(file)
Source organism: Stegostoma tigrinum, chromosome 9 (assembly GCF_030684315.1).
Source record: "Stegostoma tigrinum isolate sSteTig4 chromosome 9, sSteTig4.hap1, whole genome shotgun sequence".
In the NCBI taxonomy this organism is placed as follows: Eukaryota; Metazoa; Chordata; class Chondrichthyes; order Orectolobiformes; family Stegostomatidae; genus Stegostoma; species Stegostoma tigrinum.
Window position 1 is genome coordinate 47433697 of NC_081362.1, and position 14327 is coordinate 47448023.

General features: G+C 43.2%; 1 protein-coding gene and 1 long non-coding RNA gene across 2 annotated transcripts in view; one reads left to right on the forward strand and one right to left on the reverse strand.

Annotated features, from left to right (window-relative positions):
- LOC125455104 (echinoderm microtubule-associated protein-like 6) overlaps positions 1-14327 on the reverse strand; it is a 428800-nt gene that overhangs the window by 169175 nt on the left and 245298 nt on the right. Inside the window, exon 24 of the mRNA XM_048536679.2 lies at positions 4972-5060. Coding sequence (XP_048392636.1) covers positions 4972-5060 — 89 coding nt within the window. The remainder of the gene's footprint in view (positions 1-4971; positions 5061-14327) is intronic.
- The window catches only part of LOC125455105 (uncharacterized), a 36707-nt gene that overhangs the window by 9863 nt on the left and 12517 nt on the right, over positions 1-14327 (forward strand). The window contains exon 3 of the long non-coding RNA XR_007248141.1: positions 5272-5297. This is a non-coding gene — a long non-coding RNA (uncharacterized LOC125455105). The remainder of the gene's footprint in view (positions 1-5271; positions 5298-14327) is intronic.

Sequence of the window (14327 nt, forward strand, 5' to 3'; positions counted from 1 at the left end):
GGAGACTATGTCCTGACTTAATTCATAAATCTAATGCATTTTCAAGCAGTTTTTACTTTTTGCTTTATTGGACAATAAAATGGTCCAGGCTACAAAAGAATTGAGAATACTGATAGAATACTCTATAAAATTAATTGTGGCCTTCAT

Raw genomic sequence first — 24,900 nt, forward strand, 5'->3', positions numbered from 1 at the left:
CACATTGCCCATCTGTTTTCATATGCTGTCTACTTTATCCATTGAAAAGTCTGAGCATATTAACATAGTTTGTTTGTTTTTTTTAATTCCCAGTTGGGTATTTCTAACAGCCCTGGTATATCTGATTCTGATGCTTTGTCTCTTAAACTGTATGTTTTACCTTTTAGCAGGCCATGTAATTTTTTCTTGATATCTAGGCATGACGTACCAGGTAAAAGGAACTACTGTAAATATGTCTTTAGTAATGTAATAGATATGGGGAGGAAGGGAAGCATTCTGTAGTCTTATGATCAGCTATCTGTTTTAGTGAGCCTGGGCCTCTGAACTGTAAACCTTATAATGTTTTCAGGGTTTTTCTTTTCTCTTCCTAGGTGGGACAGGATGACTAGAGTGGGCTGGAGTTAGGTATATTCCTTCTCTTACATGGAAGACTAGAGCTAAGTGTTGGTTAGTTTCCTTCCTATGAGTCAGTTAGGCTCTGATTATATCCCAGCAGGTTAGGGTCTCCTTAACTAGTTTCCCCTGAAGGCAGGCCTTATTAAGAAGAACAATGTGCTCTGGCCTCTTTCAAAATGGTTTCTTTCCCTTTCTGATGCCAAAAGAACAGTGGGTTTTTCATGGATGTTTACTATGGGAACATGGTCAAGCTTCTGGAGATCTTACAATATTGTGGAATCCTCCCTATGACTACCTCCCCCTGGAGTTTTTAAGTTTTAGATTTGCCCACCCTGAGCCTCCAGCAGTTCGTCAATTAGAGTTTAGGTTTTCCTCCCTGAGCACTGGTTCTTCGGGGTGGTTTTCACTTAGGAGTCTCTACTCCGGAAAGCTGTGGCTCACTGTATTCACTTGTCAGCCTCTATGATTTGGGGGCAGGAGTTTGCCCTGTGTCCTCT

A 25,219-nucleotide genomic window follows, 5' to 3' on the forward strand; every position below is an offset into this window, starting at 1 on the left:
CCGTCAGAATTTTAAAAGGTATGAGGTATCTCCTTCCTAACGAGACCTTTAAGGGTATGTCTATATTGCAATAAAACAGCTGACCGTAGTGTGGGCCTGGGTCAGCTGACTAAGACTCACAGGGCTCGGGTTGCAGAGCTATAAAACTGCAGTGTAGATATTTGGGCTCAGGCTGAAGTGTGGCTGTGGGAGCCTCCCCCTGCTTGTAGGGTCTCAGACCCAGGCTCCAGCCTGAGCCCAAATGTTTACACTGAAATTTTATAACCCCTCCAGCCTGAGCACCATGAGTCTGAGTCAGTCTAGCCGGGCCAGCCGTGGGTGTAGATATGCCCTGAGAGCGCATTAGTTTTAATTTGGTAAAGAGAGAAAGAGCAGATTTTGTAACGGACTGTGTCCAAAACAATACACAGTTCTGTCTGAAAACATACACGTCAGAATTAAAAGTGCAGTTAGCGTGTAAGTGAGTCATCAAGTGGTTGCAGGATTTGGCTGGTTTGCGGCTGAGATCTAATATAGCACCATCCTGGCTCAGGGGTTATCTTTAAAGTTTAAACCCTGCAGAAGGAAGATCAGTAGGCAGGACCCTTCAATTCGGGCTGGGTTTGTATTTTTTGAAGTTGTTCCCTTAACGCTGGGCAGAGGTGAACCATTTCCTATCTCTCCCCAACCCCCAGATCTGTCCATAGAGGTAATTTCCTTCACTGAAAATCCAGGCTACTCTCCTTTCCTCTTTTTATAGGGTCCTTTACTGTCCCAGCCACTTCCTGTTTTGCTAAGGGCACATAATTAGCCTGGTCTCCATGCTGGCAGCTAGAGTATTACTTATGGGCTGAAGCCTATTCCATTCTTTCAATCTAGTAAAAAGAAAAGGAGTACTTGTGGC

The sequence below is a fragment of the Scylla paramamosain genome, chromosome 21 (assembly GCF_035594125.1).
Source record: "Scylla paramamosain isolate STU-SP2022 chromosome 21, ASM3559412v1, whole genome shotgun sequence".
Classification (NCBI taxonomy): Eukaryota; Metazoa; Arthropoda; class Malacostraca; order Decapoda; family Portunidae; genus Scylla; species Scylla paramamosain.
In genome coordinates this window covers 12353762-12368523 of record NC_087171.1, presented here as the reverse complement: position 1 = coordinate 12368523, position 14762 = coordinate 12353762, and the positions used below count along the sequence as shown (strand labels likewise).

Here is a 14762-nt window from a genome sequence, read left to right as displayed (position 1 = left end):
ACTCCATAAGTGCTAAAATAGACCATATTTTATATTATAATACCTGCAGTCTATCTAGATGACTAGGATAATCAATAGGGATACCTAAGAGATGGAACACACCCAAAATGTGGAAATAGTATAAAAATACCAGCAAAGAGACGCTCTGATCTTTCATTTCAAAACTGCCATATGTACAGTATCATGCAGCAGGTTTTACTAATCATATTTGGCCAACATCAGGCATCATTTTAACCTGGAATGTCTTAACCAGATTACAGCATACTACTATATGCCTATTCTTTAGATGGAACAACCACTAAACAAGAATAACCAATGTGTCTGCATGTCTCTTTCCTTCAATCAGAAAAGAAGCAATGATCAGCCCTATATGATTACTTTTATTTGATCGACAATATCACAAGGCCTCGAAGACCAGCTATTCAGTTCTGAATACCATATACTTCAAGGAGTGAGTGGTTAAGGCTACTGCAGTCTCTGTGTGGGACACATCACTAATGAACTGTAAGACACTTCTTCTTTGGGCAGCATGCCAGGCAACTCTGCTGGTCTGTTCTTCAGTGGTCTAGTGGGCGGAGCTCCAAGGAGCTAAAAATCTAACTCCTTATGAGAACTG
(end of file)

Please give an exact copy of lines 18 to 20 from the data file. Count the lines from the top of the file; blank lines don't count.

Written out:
In genome coordinates this window covers 12353762-12368523 of record NC_087171.1, presented here as the reverse complement: position 1 = coordinate 12368523, position 14762 = coordinate 12353762, and the positions used below count along the sequence as shown (strand labels likewise).

Here is a 14762-nt window from a genome sequence, read left to right as displayed (position 1 = left end):
ACTCCATAAGTGCTAAAATAGACCATATTTTATATTATAATACCTGCAGTCTATCTAGATGACTAGGATAATCAATAGGGATACCTAAGAGATGGAACACACCCAAAATGTGGAAATAGTATAAAAATACCAGCAAAGAGACGCTCTGATCTTTCATTTCAAAACTGCCATATGTACAGTATCATGCAGCAGGTTTTACTAATCATATTTGGCCAACATCAGGCATCATTTTAACCTGGAATGTCTTAACCAGATTACAGCATACTACTATATGCCTATTCTTTAGATGGAACAACCACTAAACAAGAATAACCAATGTGTCTGCATGTCTCTTTCCTTCAATCAGAAAAGAAGCAATGATCAGCCCTATATGATTACTTTTATTTGATCGACAATATCACAAGGCCTCGAAGACCAGCTATTCAGTTCTGAATACCATATACTTCAAGGAGTGAGTGGTTAAGGCTACTGCAGTCTCTGTGTGGGACACATCACTAATGAACTGTAAGACACTTCTTCTTTGGGCAGCATGCCAGGCAACTCTGCTGGTCTGTTCTTCAGTGGTCTAGTGGGCGGAGCTCCAAGGAGCTAAAAATCTAACTCCTTATGAGAACTG